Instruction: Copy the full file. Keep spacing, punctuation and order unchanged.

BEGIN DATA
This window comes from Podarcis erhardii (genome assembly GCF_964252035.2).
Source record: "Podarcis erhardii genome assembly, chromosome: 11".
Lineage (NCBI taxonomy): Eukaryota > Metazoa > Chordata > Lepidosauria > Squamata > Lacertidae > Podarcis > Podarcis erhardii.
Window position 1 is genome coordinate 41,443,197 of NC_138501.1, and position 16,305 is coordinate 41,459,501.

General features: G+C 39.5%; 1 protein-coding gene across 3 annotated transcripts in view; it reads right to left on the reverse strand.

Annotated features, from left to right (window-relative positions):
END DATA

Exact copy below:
This window comes from Podarcis erhardii (genome assembly GCF_964252035.2).
Source record: "Podarcis erhardii genome assembly, chromosome: 11".
Lineage (NCBI taxonomy): Eukaryota > Metazoa > Chordata > Lepidosauria > Squamata > Lacertidae > Podarcis > Podarcis erhardii.
Window position 1 is genome coordinate 41,443,197 of NC_138501.1, and position 16,305 is coordinate 41,459,501.

General features: G+C 39.5%; 1 protein-coding gene across 3 annotated transcripts in view; it reads right to left on the reverse strand.

Annotated features, from left to right (window-relative positions):